Springsteen shambled onstage looking like his off-duty self in spiffy leather jacket, gray T shirt, distressed jeans and biker boots. He acknowledged the roof-rattling ovation with an “Oh, stop” wave.

The interview itself, while enjoyable, offered little that differed from the Vanity Fair, Rolling Stone and Terry Gross interviews. The problem was the interviewer, Dan Stone. Stone seems to be the go-to guy for City Arts’ interviews with rock musicians. I don’t know how his interview with Patti Smith the night before for the same series went, but he was overmatched for his interview with Elvis Costello last year (Costello, a superb interviewer himself, simply took control and steered the program in a more enlightening direction) and un-imaginative for Springsteen. Maybe he was going on the assumption that his audience was not made up of music fans, but this crowd — many of whom became members of City Arts and Lectures in order to purchase tickets at the member pre-sale — needed more than questions that covered the same well-trod ground. Also, dude — so many Dylan references!

Bruce read a few passages from the book, and did a lovely job of it — as soon as someone emerged from the wings to loan him a pair of drugstore reading glasses. Springsteen explained that he left his own readers “in the car … They’re weird and red, ’cause I only use them in bed.” Now there’s a mental image that was almost worth the price of admission.

The audience erupted in loud, long applause when Stone brought up Springsteen’s cancellation of the E Street Band’s North Carolina concert earlier this year in protest of the state’s anti-LGBT laws. “Folks that are real fans of our music will understand where I’m coming from,” said Springsteen.

Asked if he thought about creating a persona or stage name, like Bob Dylan did, when he was starting out, Springsteen deadpanned , “I did do that. It’s been so mysterious that nobody’s caught on yet.”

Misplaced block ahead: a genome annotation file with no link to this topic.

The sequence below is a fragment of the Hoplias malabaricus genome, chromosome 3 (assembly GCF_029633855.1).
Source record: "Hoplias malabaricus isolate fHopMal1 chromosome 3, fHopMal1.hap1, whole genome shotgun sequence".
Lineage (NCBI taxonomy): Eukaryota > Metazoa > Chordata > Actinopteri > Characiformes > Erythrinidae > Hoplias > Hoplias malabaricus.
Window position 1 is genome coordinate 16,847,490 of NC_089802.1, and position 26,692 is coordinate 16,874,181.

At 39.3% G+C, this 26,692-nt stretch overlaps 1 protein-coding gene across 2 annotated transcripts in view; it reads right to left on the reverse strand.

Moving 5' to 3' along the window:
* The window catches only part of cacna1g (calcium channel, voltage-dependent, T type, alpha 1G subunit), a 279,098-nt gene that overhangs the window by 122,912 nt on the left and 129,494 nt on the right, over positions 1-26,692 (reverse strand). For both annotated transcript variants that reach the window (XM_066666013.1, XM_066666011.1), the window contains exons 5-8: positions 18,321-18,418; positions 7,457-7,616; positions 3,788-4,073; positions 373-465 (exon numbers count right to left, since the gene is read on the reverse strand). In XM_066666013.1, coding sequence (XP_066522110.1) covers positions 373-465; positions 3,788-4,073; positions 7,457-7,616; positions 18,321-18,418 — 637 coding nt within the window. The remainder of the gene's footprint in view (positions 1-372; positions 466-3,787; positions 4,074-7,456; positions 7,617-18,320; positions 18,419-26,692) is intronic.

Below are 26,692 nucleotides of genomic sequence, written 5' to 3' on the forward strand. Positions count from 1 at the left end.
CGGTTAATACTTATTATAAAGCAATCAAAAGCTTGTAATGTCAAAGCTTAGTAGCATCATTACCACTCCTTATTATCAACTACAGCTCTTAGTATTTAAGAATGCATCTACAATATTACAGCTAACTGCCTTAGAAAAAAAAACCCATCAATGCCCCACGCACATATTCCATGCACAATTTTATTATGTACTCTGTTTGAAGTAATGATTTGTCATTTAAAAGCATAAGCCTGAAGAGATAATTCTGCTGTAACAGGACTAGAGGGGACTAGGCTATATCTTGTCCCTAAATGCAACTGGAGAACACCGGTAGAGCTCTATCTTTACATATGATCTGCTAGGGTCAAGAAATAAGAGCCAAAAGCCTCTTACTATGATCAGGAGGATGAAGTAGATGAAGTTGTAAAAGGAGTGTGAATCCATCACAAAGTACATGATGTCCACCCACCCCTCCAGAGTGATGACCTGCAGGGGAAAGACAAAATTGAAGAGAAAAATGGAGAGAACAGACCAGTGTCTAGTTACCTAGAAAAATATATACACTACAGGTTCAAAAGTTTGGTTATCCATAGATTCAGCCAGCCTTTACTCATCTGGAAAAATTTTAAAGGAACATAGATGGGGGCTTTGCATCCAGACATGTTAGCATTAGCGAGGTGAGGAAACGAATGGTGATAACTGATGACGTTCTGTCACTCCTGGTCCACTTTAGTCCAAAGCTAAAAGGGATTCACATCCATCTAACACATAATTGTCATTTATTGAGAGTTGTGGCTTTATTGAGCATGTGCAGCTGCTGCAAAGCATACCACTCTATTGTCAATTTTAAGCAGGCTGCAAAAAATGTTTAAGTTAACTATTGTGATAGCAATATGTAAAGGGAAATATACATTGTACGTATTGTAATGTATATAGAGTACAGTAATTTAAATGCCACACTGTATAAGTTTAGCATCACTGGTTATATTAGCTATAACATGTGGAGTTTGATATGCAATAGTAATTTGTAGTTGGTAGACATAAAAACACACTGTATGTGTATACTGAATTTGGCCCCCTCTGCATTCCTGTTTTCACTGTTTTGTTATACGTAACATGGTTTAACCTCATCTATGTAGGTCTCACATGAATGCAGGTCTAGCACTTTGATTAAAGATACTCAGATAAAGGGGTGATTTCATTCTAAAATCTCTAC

In response to a question about why he dropped the bar band sound of his early days when he signed as a solo artist with Columbia, Springsteen answered, “The degree of difficulty of the lyrics on Greetings from Asbury Park would have made people twice as drunk.”

One random but amusing tidbit about the night he first met producer Jon Landau at Joe’s Place in Cambridge, Mass. (the “I’ve seen rock and roll future” gigs): Organist Danny Federici played the shows with a huge white bandage on his forehead covering an injury sustained in a car accident. Federici happened to have been wearing a huge cowboy hat at the time of the crash. The hat,  says Bruce “saved him from disfigurement.”

Asked which current artist deserves to be called the “Voice of a Generation,” Springsteen talked up Kendrick Lamar.

Springsteen got a bit feisty when answering Stone’s question about writing from the working-class perspective after he attained wealth: Nobody “asks Martin Scorsese why isn’t he in the mafia.” Continuing on, Springsteen talked about how working-class roots never leave you, joking, “That’s how you get Howard Hughes naked in a chair in his 60’s saving Kleenex … which I hope I don’t end up that way.”

Ticket holders were given the opportunity to submit questions via email before the program, and Stone read a few of them to close out the evening. From this part of the interview we learned that, as a child, Springsteen’s favorite book was The Wizard of Oz. (“Pay no attention to the man behind the curtain,” he chuckled.) As an adult, Springsteen really dug reading Moby Dick (“more than you ever wanted to know about whales”), the great Russian novelists and the dark fiction of Jim Thompson and Flannery O’Connor.